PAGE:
“By the 1970s Exxon — Rich Kruger’s old company — was doing cutting-edge climate science. Internal memos reveal surgically accurate predictions regarding the relationship between increasing CO2 and the climate disruption we are now experiencing. Exxon knew, and so did Suncor.

“And then, in 1989, they turned their backs on their own science. They did it because they cared about the money more. They did it because they know the oil industry is, in essence, a fire industry — which means it’s a CO2 industry — which means it’s a climate-changing industry. This is basic chemistry and physics, and we cannot deny, or gaslight, or greenwash that fact away.

“To be clear, oil is a 19th-century fuel. The internal combustion engine was prototyped in 1860. Why on earth are we still using it? Two hundred thousand Canadians were driven from their homes by wildfires this summer. Tens of millions of North Americans were shrouded in toxic smoke. The Amazon River is drying up. If we don’t reduce emissions now, we’re going to make this planet uninhabitable.

“Canada’s leadership matters here. Our survival depends on it. Here’s the upside: when it comes to renewable energy potential, Canada really is a superpower. Right now, we are perfectly poised to embrace the greatest, greenest energy opportunity the world has ever known.

“So, who’s stopping us?”

Refer also to:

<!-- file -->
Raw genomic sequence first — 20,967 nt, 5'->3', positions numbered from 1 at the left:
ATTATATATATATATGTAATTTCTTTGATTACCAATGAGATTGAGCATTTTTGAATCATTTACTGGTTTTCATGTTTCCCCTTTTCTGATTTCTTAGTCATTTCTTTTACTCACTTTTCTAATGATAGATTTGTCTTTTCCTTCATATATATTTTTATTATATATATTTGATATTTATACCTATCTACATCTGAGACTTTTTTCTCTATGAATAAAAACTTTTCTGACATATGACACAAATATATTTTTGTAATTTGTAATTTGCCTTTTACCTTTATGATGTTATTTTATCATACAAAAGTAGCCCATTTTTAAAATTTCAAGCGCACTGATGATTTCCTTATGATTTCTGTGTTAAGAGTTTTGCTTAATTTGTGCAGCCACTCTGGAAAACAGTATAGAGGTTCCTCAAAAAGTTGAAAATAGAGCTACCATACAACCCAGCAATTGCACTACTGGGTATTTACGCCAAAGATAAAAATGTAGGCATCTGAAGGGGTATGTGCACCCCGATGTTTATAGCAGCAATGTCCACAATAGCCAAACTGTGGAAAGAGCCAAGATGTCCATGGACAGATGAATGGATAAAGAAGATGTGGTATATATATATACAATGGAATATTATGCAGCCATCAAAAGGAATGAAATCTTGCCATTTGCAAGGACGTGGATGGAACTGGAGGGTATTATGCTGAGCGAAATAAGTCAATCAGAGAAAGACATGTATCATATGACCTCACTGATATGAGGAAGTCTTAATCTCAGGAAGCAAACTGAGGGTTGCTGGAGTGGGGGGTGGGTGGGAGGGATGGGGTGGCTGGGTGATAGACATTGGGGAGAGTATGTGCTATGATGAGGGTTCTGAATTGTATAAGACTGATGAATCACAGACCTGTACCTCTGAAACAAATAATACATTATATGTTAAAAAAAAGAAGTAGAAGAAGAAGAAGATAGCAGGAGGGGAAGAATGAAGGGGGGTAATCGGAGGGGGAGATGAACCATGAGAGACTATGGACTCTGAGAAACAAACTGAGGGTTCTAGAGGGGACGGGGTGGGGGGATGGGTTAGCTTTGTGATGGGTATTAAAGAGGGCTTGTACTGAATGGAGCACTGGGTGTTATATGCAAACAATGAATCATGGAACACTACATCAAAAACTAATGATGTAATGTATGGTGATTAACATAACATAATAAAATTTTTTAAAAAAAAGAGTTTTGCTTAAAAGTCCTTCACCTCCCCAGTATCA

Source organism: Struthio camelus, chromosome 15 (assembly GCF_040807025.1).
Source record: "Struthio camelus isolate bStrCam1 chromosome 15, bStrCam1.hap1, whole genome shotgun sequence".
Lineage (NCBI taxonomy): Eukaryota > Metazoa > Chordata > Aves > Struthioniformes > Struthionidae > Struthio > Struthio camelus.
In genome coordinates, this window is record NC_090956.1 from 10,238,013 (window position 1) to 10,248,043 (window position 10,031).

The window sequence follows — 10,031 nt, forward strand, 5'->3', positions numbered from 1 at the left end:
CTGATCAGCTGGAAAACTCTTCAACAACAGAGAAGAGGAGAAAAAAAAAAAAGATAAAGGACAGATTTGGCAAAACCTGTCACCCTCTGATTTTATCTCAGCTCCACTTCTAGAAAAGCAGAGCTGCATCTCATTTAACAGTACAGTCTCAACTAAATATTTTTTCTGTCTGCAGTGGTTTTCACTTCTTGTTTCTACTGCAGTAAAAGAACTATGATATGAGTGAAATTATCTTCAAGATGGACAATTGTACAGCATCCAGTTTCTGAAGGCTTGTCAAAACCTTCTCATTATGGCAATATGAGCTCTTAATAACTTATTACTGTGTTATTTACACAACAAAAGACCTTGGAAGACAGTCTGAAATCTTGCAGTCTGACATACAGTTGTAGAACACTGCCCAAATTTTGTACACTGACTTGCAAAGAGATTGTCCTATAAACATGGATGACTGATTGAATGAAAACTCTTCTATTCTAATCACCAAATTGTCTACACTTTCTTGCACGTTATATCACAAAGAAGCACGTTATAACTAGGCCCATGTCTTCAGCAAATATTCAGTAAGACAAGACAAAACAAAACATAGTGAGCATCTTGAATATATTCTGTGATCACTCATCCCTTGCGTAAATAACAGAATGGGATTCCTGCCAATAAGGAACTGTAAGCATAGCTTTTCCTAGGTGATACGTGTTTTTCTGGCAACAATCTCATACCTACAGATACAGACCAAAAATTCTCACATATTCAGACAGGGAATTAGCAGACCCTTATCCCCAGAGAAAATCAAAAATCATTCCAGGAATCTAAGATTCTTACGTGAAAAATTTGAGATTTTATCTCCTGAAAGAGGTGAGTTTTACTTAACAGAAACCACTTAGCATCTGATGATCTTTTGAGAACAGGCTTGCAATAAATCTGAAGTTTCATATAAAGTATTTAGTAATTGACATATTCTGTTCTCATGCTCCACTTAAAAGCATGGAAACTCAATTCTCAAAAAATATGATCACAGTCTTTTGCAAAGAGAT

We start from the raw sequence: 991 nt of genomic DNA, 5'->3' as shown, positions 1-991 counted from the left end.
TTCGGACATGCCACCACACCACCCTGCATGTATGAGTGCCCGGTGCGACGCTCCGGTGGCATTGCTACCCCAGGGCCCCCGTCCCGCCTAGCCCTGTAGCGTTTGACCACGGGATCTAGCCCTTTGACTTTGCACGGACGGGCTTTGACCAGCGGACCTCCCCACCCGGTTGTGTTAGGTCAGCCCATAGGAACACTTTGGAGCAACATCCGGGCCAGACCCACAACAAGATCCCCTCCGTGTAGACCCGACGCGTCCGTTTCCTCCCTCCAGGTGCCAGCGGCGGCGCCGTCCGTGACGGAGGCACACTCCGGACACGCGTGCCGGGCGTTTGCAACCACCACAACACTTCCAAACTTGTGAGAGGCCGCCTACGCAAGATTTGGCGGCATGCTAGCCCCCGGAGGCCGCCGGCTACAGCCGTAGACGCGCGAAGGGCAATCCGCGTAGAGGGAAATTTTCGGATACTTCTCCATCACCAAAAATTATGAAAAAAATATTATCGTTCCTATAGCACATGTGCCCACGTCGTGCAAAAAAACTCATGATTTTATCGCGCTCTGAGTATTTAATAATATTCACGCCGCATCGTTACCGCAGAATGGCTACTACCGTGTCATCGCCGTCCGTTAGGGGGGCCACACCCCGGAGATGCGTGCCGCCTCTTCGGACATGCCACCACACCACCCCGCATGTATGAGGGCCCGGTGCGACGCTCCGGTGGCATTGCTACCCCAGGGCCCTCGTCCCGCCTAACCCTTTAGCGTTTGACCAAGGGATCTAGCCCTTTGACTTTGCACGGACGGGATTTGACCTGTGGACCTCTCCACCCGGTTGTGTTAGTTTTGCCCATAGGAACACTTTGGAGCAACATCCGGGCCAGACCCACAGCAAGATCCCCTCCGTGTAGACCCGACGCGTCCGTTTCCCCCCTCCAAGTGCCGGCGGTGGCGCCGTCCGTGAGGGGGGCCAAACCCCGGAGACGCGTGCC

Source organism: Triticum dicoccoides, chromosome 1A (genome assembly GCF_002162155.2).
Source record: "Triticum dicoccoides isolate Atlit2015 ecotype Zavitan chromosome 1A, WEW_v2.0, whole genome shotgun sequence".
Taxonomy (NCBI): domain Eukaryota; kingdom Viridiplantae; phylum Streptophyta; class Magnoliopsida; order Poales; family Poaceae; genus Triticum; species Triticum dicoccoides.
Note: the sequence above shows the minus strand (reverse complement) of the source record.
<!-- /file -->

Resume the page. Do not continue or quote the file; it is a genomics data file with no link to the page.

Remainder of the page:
2023: ‘The Petroleum Industry is a Fire Industry.’ Interview with John Vaillant on his new book Fire Weather, The Making of a Beast

2023: Call for National Firefighting Service. Excellent idea! But don’t call it “fire season” and don’t expect extreme polluter anti-Canada Alberta or UCP to pitch in while needing most of the service.

2023: New study: Scientists find massive amount of methane, super-potent greenhouse gas, spewed from California wildfires. Any air quality managers accounting for methane from wildfires in Canada?

2023: New study on wildfires: Measurable connection between acres burned and carbon emissions released by world’s largest fossil fuel companies.”The general public has been left footing the bill for these disasters.”

2023: Frac Central Alberta: Fox Creek Wall of Wildfire. How many hundreds of thousands of fracs are leaking methane, ethane, propane, butane, pentane, sour gas to surface fuelling wildfires? Do leaking facilities, wells, pipelines start and fuel fires? Who’s checking? AER? Encana/Ovintiv? Chevron? No one.

May 2023 Fox Creek Wall of Fire, photo by Kyle Brittain

2020: Oil & gas lobbyists feel the heat on the industry’s pollution-caused global warming, but remain committed to misleading the public. Wow, just wow

2019: Lawsuits in USA testing “attribution science.” Researchers can link weather events to emissions and companies responsible. “This body of literature…tells us that dangerous climate change is upon us, and people are suffering and dying…and it’s going to get worse.” For any potential uncertainty about climate attribution, there’s at least one truth that should override the rest: Fossil fuel companies “were aware decades ago what trouble climate change would be.”

2016: Wildfire out of control 10 km north of Fox Creek in AER’s out of control frac frenzy blanket approval pilot project, Started near Trilogy Energy plant, Traveled quickly. 3.5 hectares at 1 pm, 800 hectares a few hours later

2016: Alberta wildfires will leave toxic legacy, experts warn. What about the radioactive waste storage site near Ft McMurray?